Hypnosis: A weak charm effect.

Invisibility: Invisibility the spell, but with some special exceptions to make it more “wiping the image from people’s minds” than truly becoming see-through to light.

Levitation: Much like the spell.

Mind over Body: Used to temporarily negate the need for food, water, and sleep.

Molecular Agitation: Vibrating real fast. Effects are different based on the material targeted, but basically heats stuff up.

Object Reading: Determine the history of an item handled. I think this becomes an interesting 'thing' in the 2e rules.

Precognition: Predicting the future. There’s a system (of sorts) based around the idea of ‘unknown factors’ which is not really defined. There’s also a note that might as well say the DM needs to make something up.

Reduction. Let’s get small!

Suspend Animation: Kind of like Mind over Body, but more drastic. The user goes into a state of unconsciousness for a specified time period with no need for air and temperature resistance (35 fahrenheit).

Sensitivity to Psychic Impressions: Vaguely defined ability to sense “psychic residue” like a million voices crying out in agony or something.

Major Sciences are rolls for as well. The ‘filler’ option may allow choosing Minor Disciplines at DM’s option.

Astral Projection: A self-only version of the cleric’s astral spell.

Aura Alteration: Can be used to hide or misrepresent alignment and to see messed up alignments.

Body Control: Withstand extreme environments. Water breathing is possible at 1st level.

Dimension Door: As the spell.

Dimension Walk: More a sort of ‘slow teleport’ that doesn’t allow moving to other dimensions, but does allow rapid movement in a dimension. Like teleport from this era, there’s a chance of getting lost.

Energy Control: Immunity to energy-based attacks, essentially.

Etherealness: Shifting to the Ethereal plane.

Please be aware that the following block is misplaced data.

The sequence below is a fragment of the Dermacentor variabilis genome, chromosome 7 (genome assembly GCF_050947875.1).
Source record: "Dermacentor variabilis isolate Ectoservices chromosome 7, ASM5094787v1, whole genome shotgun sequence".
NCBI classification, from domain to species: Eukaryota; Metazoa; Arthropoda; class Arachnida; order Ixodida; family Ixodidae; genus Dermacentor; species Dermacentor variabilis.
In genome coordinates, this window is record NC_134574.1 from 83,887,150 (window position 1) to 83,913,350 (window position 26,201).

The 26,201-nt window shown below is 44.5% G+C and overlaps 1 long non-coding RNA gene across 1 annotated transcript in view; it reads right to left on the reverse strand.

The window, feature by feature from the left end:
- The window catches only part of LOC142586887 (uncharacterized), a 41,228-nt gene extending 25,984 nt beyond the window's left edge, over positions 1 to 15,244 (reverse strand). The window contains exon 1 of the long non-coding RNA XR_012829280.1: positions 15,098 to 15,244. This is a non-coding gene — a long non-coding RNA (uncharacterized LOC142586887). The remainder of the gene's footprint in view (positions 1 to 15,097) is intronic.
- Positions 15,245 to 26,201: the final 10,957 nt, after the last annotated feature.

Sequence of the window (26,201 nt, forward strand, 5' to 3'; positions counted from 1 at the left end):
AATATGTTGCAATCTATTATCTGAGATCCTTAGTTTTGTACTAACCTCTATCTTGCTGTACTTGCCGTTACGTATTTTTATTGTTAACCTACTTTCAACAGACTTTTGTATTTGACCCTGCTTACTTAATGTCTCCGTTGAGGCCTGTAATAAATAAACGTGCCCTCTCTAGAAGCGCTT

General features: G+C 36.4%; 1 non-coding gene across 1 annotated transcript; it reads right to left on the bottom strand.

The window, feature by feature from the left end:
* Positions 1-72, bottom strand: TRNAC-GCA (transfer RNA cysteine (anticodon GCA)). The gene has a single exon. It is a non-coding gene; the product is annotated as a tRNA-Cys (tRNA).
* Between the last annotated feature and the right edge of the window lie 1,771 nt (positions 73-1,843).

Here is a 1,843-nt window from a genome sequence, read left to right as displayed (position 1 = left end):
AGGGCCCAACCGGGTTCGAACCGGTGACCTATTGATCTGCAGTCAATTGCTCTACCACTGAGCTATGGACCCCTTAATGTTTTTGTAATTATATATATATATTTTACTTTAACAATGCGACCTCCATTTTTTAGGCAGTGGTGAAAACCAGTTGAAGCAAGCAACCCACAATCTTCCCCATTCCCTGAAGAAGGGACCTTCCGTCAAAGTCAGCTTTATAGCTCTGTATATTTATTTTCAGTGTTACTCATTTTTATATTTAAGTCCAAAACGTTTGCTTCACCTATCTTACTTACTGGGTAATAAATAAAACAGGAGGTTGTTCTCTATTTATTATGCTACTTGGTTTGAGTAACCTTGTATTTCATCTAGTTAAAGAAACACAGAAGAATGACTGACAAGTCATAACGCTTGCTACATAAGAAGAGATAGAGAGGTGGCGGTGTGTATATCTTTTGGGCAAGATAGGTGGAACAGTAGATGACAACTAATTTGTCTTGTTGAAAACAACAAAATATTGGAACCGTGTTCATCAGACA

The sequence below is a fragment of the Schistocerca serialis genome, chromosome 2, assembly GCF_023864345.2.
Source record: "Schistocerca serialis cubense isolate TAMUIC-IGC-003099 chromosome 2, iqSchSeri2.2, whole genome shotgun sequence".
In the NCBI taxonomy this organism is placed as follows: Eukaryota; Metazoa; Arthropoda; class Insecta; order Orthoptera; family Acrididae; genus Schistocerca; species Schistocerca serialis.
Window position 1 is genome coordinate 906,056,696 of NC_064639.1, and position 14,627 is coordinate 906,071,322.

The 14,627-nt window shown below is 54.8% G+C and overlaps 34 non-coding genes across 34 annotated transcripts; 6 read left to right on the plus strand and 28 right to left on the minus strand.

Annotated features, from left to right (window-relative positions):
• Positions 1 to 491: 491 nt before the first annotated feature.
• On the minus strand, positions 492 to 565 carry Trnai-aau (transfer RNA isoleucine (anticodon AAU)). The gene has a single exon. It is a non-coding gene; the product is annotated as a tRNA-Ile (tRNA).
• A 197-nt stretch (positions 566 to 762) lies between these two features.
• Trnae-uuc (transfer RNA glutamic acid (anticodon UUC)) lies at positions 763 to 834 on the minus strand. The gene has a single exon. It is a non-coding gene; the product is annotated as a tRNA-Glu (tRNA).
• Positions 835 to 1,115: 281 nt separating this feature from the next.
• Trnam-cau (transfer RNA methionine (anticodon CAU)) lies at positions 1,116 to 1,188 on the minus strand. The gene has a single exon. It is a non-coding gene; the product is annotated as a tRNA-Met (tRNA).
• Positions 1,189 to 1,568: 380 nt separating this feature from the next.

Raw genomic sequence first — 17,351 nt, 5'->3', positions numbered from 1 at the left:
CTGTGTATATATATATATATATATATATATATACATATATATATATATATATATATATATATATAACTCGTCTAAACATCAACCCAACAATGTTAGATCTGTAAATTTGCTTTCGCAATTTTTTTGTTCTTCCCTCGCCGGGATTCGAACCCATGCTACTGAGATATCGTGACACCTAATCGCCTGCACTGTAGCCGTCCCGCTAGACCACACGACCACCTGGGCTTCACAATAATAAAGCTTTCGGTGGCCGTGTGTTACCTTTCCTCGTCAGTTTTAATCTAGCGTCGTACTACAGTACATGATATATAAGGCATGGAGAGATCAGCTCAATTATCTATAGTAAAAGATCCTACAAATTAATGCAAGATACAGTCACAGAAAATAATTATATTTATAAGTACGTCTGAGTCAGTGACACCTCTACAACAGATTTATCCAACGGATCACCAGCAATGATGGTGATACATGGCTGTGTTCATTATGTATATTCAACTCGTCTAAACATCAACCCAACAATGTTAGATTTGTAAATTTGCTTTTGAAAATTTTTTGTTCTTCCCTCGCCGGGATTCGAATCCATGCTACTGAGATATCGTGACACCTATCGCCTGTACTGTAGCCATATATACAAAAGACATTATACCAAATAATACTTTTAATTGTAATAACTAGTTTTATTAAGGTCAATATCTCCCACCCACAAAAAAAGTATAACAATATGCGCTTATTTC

Mass Domination:Mind controlling several people at the same time.

Mind Bar: Protection from magic and psionic mind-affecting spells. Not a perfect defense, and different from the Defense Modes. Also, costs only 5 points a day to maintain!

Molecular Manipulation: Weakening materials. Scales with level, including magical arms and armor at high levels.

Molecular Rearrangement: Transmutation of metals. At high levels, can even turn metals into Mithral or Adamantite.

Probability Travel: Another way to travel the planes via psionics. Note that it brings the body along (unlike many such abilities) and can bring others at high levels.

Telekinesis: Much like the spell.

Telempathic Projection: Empathy, but with sending enabled.

Telepathy: Mental communication, not requiring shared languages.

Telepathic Projection: Telepathic communication, but only to those with telepathy or ESP. Or the ability to plant a suggestion (as the spell) or even possess a creature.

Shape Alteration: Similar to Polymorph Self.

Teleportation: Like the spell, with an option to spend additional points to reduce the chance of an error.

That’s the powers: there’s also Psionic Combat (which is detailed in the DMG) and some other special rules.

These psionics are a point based system, which will remain true in every incarnation, and recovery uses a simple table based on a activity that will seem familiar to what we will discuss in PHBR5.

Hard Exertion: No recovery
Walking and the like: 3 points/hour
Sitting and talking and reading: 6 points/hour
resting and meditating: 12 points/hour
sleeping: 24 points/hour.

And that’s it.

What Follows
Anyone willing to comment on psionics in 3.0+? My group never used this material as the concept never really fit our DM's world.

I feel like 3.0 refined and simplified the system more, keeping it as essentially 'spell point magic' while adding a wealth of 'magic items' for psionicists and such, possibly based of material for Dark Sun and such.